EducationPhD, University of Nevada–Reno, 2008
MS, University of Nevada–Reno, 2006
BS, University of Madras, 2003
Leads the Complex Aerosol Systems Research Laboratory
Complex Systems; Non-equilibrium dynamics; Aerosol Physics and Chemistry; Airborne disease transmission; Public Policy; Aerosol Instrumentation; Satellite Remote Sensing of Aerosol; Gas Phase Synthesis of Aerogels
Rajan Chakrabarty currently leads the Complex Aerosol Systems Research Laboratory at Washington University, which works at the forefront of addressing grand challenges associated with Complex Environmental Systems. Current research focus is in characterizing the dynamics and properties of the various “agents” that undergo multiple interactions to give rise to emergent behavior in environmental systems. Over the years, his research group has made technical contributions to the focal themes of:
- Addressing Grand Challenges Associated with Radiative Forcing by Carbonaceous Aerosols,
- Advances in Fundamental Aerosol Physics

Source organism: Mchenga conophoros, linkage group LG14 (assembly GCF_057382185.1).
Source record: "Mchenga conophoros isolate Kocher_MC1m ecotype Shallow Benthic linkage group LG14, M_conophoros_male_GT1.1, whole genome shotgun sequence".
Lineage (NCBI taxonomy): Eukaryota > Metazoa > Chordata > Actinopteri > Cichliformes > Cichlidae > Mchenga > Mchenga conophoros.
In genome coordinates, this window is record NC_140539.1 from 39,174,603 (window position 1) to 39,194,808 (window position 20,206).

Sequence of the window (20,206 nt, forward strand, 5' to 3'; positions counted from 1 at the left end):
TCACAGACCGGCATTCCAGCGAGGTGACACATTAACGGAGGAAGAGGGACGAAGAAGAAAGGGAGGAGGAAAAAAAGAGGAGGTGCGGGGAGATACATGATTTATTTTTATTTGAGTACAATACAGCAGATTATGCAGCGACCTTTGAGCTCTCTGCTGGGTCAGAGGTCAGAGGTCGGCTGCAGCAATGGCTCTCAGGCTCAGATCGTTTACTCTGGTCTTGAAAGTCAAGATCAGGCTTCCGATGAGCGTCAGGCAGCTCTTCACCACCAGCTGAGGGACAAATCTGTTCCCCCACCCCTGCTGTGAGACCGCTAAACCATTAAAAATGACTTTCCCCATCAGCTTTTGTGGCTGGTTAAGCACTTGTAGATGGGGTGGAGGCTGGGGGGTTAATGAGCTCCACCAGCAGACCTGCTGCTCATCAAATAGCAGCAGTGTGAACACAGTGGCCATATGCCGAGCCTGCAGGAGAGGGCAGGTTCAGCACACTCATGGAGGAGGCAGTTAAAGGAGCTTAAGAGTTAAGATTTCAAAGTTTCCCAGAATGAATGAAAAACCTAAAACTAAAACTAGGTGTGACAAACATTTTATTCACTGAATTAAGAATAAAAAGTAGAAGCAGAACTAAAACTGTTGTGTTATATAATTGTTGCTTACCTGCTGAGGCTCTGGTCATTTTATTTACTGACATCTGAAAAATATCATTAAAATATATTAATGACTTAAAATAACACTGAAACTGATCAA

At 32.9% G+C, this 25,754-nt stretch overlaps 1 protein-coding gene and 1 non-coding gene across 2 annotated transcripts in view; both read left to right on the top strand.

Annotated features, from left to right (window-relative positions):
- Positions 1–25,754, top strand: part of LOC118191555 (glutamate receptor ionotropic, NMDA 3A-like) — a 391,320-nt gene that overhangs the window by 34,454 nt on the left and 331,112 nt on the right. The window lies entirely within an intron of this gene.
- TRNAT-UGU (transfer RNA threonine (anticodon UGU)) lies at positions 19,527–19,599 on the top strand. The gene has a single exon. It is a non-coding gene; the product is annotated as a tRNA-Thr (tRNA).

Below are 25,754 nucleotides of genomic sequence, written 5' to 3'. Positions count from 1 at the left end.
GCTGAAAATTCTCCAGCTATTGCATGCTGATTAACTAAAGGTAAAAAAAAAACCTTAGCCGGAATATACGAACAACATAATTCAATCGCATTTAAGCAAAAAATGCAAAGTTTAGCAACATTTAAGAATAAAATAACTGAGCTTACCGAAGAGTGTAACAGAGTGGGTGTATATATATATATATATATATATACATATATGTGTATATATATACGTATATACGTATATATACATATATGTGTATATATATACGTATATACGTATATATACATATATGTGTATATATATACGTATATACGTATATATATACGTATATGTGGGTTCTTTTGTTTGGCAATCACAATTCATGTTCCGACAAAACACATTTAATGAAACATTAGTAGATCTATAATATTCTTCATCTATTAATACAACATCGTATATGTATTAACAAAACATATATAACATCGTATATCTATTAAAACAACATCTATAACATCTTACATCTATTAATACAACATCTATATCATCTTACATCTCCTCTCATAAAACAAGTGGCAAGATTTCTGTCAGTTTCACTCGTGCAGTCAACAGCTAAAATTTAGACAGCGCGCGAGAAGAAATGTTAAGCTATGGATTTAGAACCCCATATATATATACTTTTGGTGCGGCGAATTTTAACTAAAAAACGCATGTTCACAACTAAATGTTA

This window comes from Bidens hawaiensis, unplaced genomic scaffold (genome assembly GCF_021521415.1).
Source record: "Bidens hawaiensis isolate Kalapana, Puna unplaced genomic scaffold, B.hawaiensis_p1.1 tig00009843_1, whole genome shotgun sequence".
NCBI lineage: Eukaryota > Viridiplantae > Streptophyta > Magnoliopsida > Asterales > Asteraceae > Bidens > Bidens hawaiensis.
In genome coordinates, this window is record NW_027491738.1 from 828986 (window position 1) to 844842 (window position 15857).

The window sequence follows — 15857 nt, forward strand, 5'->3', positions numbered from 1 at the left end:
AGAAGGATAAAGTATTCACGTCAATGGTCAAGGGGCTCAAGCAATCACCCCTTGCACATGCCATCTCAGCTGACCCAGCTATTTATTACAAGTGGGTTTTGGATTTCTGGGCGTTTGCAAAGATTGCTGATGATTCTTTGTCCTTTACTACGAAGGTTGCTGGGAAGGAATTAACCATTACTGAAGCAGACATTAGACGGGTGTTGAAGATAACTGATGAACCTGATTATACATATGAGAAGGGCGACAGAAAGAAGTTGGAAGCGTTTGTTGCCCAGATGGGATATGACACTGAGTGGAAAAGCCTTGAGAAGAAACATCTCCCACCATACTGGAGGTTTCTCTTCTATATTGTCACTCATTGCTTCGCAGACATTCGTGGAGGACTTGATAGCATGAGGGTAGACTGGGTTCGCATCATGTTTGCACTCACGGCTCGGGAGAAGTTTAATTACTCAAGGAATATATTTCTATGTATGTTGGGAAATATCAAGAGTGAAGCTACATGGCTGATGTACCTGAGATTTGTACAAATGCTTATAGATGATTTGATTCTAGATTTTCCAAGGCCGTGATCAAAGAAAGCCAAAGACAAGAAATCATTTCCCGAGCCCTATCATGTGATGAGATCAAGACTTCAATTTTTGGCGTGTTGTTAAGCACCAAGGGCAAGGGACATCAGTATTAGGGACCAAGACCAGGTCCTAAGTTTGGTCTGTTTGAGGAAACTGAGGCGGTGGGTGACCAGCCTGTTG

- Open-Source and User-Interactive Aerosol Physics Software Development,
- Aerosol Instrumentation and Engineering Techniques,
- Environmental Determinants of Infectious Disease Transmission, and
- Effectiveness of Non-pharmaceutical Containment Strategies.
Research advances in these themes have a tremendous broader impact in the societally highly relevant research areas of climate change, human health, satellite remote sensing, and governmental policy making.
Chakrabarty obtained his PhD in Chemical Physics from the University of Nevada, Reno with dissertation research conducted at the Desert Research Institute. He also holds degrees in Atmospheric Physics (MS) and Electronics and Instrumentation Engineering (BEng). His research contributions have been recognized with several prestigious honors, most notably the 2019 Kenneth T. Whitby award (AAAR), 2019 Schmauss award (GAeF), 2018 AGU Global Environmental Change Early Career award, the 2017 Richard M. Goody award by the electromagnetic light scattering and remote sensing community, and a 2015 NSF CAREER award. Chakrabarty has been an active member, including serving as the Chair, of the American Association for Aerosol Research (AAAR) Aerosol Physics working group since 2008, and the American Geophysical Union (AGU). Between 2014 and 2017, he served as Chair of the AAAR Education Committee for three consecutive years. He was one of the host organizers of the 2018 International Aerosol Conference, in charge of a number of activities from organizing tutorials to overseeing the day-to-day smooth functioning of the events.